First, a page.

Yes, indeed – plural! Many people escape the cold winter weather in Europe and fly to one of the Canary Islands for a vacation and do some day hikes in fantastic weather. But we decided to escape the cold and miserable winter weather, especially in Germany, and hike the length of the GR131 hiking trail that covers almost all of the Canary Islands. Ever heard of these islands? They are a region of Spain, that politically and economically belongs to Europe but is only about 60 miles off the western coast of the African continent.
Furthermore, also a bunch of smaller islands is existent. The climate, in general, is mild. However, according to their position to the northwest trade winds, their microclimates can be temperate and wet or just very dry. Overall, it is a perfect destination to spend some weeks in the northern hemisphere winters. … and hiking is extraordinarily incredible!
The GR131 is a roughly 560 km trail and also part of the European long-distance trail number 7 that connects El Hierro in the west with the Black Sea in the east. Fun fact: At almost the utmost western point of El Hierro (and consequently of the Canaries) the monument for the former „Prime Meridian“ can be visited. Yes, centuries ago El Hierro was the end of the known world at that time.
We were very much looking forward to completing another thru-hike, mild weather, unique landscape, and spending time together on a trail. What we got to experience was among the most extraordinary landscape I ever saw: rugged mountains, plenty of volcanic cones, lava fields, ancient laurisilva cloud forests, endless sand dunes, amazing flora with aloe and cacti … and all surrounded by the vast Atlantic Ocean that was visible from many spots on the trail.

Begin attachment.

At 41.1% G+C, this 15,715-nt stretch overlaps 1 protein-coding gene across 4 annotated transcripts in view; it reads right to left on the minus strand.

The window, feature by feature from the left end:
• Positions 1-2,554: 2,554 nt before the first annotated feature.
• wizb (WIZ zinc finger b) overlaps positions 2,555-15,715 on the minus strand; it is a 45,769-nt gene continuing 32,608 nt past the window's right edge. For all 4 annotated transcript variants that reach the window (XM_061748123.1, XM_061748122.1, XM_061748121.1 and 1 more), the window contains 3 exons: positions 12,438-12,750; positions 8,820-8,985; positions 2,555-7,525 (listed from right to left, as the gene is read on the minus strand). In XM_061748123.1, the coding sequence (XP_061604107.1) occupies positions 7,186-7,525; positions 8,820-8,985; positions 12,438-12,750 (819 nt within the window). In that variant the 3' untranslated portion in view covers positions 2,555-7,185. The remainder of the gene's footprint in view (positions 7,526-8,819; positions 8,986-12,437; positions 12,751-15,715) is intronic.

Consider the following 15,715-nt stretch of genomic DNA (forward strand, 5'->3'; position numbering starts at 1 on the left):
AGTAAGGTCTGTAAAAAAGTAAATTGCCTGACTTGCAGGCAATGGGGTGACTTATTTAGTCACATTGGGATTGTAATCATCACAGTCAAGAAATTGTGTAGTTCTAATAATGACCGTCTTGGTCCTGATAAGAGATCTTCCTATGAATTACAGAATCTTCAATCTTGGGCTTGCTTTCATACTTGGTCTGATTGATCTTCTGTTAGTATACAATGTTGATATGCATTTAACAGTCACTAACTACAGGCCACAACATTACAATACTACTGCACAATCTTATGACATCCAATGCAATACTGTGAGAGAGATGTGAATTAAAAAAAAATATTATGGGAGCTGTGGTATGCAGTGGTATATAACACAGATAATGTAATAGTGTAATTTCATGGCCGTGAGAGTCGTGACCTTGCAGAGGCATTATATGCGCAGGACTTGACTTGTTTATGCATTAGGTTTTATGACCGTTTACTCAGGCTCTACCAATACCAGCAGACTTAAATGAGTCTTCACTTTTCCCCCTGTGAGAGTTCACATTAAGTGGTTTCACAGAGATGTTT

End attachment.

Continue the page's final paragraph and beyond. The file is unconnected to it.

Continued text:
Even though this trail is an awesome one, I must not hide that it has been a real logistical challenge. Wild camping technically is not allowed on any of the islands. However, there are shelters along the way on Fuerteventura, some campgrounds on Tenerife, and a few Refugios (mountain huts) on La Palma. So we ended up doing a mixture of very rare stealth camping, sleeping in shelters on Fuerteventura, and mostly staying in guesthouses/hotels/apartments either along the way or in the vicinity, which made it necessary to juggle a lot with bus schedules. On top of that, you need to always have an eye on ferry schedules that bring you from one island to the other.
All the logistical challenges made it one of the most expensive thru-hikes we ever did, and all disruptions caused by ferry and bus schedules and having to go off trail for accommodation made it a thru-hike that felt the least thru-hike-y. So, I’d say that hiking the GR131 probably felt more like a vacation hike than an actual thru-hike, but it did not lessen the overall hiking experience. These islands are extremely beautiful (so beautiful, I had to cry more than once!) and have many more trails to offer than just the one we hiked. And were else on that planet does a thru-hike end at the end of the world?!